Worried about enemy aeroplanes using the radio towers to triangulate bombing raids, the transmitter network was reconfigured on September 1st 1939 to use just two frequencies (668 and 767kHz) and provide a single national programme. This service was known as the Home Service. Long Wave's National Programme was closed down.

From January 1940, this was joined by a lighter service called "For the Forces", later the General Forces Programme.

From July 29th 1945 the Home Service with its drama, talks and informational programmes was split into six regional services (Basic, Midland, North, West, Welsh, Scottish), and in 1963 Northern Ireland.

The Forces format became the Light Programme on Long Wave and Medium Wave. There is an excellent description of this service at Radio Rewind - Light Programme Menu.


From 29 September 1946, the Third Programme was added. It broadcast from 6pm to midnight a mixture of cultural and intellectual programmes, but this was changed in October 1957 to carry educational programmes, and was changed to having all day classical music with the BBC Music Programme, in 1965.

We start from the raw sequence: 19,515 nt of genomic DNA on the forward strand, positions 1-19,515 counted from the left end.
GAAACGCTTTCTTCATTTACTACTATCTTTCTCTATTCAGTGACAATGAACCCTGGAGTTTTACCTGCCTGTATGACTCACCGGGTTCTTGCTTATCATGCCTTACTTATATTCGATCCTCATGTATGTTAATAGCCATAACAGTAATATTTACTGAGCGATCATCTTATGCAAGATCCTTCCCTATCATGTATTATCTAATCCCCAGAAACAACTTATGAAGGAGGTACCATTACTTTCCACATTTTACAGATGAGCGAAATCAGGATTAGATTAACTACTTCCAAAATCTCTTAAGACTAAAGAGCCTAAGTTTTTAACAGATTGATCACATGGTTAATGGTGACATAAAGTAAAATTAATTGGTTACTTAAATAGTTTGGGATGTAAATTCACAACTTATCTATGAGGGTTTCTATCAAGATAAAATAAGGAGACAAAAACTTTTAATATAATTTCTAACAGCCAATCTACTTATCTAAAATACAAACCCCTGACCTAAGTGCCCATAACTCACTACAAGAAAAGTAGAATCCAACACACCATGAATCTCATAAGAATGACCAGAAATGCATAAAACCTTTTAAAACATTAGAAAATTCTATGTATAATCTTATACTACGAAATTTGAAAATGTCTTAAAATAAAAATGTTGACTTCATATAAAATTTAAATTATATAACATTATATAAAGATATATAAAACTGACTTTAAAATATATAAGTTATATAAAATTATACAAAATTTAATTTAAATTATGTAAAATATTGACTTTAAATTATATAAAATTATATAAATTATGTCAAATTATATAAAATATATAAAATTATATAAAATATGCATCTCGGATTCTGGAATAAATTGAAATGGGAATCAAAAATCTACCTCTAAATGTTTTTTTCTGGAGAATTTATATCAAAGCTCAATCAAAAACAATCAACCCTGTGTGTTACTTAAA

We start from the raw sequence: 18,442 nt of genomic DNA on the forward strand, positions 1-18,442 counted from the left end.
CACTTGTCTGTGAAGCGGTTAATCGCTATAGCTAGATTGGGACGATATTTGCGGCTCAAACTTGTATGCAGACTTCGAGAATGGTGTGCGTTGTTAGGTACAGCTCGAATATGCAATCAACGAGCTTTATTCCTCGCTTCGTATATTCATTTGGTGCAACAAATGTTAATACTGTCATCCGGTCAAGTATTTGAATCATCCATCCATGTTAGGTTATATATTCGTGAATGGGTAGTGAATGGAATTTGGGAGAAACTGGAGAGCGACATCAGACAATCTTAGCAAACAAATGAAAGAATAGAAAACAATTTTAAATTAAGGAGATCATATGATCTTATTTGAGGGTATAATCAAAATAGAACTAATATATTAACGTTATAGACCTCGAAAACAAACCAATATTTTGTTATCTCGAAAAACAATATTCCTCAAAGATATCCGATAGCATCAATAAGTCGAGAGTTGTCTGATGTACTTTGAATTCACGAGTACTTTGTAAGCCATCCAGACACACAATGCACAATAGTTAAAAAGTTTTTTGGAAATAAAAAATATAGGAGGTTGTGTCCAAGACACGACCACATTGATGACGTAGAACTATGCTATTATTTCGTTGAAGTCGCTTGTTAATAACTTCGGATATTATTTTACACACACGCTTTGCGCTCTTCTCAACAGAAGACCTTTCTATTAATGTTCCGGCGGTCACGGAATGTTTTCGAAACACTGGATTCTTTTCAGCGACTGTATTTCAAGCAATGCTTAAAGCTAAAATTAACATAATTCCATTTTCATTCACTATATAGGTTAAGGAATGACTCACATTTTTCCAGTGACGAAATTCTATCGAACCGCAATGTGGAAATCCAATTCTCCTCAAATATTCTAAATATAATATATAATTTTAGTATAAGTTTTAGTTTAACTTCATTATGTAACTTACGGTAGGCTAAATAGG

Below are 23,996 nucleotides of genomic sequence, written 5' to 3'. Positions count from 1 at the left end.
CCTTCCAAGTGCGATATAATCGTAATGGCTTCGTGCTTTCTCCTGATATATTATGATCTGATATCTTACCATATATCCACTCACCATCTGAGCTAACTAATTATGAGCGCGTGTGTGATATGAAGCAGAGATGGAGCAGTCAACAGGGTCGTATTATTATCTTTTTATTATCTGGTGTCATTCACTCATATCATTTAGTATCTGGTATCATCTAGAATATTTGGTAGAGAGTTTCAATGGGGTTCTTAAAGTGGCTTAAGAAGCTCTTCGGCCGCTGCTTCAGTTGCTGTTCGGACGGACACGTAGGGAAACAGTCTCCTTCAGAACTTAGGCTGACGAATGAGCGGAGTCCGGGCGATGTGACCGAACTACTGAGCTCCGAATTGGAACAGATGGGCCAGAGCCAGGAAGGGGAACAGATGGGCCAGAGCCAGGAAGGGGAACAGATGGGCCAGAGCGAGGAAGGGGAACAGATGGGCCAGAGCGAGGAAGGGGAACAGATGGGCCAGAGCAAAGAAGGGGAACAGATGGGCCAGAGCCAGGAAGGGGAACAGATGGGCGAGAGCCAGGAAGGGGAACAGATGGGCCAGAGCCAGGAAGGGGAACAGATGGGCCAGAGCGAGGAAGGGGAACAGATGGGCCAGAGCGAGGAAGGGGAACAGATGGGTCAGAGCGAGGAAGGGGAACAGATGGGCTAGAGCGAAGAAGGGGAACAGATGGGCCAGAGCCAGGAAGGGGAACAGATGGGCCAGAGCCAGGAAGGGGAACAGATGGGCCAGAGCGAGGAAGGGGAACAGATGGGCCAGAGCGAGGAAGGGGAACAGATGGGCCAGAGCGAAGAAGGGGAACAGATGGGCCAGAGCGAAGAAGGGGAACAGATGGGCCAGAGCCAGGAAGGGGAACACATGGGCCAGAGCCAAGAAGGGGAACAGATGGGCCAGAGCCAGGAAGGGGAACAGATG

However, television, restarting after the war, with ITV coming on air in 1955 and BBC TWO in April 1964, took audiences away from radio, especially in the evening.

In the mid 1960s, a new challenge happened from pirate stations, which were literally broadest from off-shore locations. They introduced the concept of "pop music" to UK radio, and the playing of gramophone records, rather than having (at the instance of the Musician's Union) live music.

To this end, the BBC, still the sole legal provider of radio issued "Broadcasting in the Seventies".

This document, which was much discussed in the press and Parliament at the time, made two major decisions: the move from regional radio to local radio, and the national stations being reorganised into genre-based stations.

Local and national pop

The Light Programme was split into three: "pop music", with DJs playing gramophone records would be Radio 1. The "light music" would become Radio 2, with a mix of DJs and live music. The Light Programme's drama (The Archers), comedy (such as Round the Horne), politics (Any Questions?) and other speech (such as Woman's Hour) would move to Radio 4.

Radio 4 would also take the speech and drama from the Third Programme, and this would all be added to the basic Home Service. Radio 4 would generally be a UK-wide service.